Last Thursday, the European Union’s interior ministers agreed on the European Pact on Immigration and Asylum.
Until recently, immigration policies in the majority of EU countries have tended to be “skill blind”, and large inflows of immigrants have been admitted for humanitarian reasons. Now, the trend of re-directing migration policy towards economic (largely skilled) immigration, initiated by Australia, New Zealand and Canada, is being followed by the UK and other EU countries.
The objective is to make the EU more attractive to highly qualified workers and further facilitate the reception of students and researchers and their movement within the EU.
There is no agreement yet on the definition of “skilled workers” and there is no agreed upon list of occupations either. The Pact proposes that a migrant skilled worker have five years experience or recognized qualifications It is also proposing that foreign engineers or scientists applying for jobs in the EU have earned at least 1.5 times the average salary in their host country in order to be defined as “skilled workers” while doctors and professors should earn at least 1.2 times the average salary.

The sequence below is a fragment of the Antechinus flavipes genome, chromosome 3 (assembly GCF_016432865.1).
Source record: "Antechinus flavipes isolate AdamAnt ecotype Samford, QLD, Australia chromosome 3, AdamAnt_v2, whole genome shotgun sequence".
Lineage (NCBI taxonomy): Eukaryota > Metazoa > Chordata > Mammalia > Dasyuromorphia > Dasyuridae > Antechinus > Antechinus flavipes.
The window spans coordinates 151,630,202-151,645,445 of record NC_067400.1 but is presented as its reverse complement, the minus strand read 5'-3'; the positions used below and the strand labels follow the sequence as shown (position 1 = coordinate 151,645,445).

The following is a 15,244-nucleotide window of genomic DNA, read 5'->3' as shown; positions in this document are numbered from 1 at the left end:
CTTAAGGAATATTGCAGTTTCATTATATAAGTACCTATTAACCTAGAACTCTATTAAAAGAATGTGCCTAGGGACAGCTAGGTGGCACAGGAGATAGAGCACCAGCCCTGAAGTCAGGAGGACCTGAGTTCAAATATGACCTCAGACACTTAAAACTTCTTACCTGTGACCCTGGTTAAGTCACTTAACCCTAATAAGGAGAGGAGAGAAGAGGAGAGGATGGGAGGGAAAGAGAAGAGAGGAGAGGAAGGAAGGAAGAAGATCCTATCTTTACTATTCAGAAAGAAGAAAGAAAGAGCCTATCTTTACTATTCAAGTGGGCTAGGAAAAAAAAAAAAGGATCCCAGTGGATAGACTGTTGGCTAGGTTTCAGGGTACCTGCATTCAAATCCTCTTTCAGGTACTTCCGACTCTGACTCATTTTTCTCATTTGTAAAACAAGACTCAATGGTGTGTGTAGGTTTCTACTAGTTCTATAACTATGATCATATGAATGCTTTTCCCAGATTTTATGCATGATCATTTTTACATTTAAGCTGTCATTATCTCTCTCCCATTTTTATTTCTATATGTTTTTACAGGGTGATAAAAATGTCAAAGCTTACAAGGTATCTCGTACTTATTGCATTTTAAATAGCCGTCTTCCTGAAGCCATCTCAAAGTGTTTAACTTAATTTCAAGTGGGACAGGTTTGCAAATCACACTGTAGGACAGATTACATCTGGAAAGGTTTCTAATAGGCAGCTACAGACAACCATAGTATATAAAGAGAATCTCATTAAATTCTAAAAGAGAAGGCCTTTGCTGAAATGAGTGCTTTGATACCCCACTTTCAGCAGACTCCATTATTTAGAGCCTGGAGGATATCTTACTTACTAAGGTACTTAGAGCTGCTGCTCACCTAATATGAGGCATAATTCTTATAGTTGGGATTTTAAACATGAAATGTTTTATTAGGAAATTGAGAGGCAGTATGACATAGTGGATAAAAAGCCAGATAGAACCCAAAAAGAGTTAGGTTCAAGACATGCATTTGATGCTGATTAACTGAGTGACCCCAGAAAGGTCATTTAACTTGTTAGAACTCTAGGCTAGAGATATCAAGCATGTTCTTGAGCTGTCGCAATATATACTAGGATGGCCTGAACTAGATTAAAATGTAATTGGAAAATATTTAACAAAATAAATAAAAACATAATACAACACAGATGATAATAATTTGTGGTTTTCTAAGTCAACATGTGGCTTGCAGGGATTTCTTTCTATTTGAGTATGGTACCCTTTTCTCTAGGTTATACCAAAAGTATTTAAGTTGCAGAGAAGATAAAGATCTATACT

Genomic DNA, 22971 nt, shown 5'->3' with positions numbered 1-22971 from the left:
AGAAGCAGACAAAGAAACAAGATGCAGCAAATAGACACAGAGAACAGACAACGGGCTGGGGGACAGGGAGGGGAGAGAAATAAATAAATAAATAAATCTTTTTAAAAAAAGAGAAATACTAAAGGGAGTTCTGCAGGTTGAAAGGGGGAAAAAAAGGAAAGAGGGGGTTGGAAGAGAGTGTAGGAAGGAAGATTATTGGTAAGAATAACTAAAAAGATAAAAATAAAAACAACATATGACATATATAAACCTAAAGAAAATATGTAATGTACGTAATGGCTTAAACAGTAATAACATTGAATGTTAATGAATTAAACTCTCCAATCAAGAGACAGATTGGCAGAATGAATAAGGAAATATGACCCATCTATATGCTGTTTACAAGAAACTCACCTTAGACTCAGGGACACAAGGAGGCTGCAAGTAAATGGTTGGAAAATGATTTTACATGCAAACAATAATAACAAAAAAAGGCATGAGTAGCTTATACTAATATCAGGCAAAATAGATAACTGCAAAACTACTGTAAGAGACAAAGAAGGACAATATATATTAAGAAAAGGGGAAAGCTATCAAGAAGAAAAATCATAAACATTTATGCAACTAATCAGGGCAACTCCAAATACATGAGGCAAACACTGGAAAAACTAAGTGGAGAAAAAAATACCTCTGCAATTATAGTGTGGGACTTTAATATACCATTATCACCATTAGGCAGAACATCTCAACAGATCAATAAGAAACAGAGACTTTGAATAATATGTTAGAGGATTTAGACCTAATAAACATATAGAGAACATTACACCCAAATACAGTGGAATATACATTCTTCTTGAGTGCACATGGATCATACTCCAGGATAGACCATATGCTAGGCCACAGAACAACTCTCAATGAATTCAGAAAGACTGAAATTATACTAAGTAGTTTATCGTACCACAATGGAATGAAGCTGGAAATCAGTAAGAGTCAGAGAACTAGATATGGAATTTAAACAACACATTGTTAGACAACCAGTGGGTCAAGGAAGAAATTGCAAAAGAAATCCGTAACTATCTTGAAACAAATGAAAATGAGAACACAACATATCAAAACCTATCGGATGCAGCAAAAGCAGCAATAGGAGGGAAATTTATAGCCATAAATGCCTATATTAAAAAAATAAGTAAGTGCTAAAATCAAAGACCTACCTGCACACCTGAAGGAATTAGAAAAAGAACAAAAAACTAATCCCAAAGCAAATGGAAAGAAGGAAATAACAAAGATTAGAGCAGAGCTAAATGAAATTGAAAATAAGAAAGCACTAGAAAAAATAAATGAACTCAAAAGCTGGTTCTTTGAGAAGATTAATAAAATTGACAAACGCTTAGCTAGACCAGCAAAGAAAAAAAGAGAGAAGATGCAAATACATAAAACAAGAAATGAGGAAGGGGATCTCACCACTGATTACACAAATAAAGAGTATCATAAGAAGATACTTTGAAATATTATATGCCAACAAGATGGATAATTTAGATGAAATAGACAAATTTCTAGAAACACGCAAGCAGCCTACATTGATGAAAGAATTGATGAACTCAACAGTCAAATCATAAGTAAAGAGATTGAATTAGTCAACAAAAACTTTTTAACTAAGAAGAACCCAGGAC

It would be interesting to know how the “average salary” would be estimated. In the case of US H1B Visas, migrants are required to earn only the prevailing wage of the occupation in which they will work. Since 2004, Congress requires the US Department of Labor to provide four skill-based prevailing wage levels for employers to use. Employers using this system classify most workers at the lowest skill level.
Naturally these measures raise a number of questions: Will they allow EU member states to compete for skilled workers? How will they facilitate the opening of the labor markets in Europe? How will an individual’s credentials from non-EU country be assessed?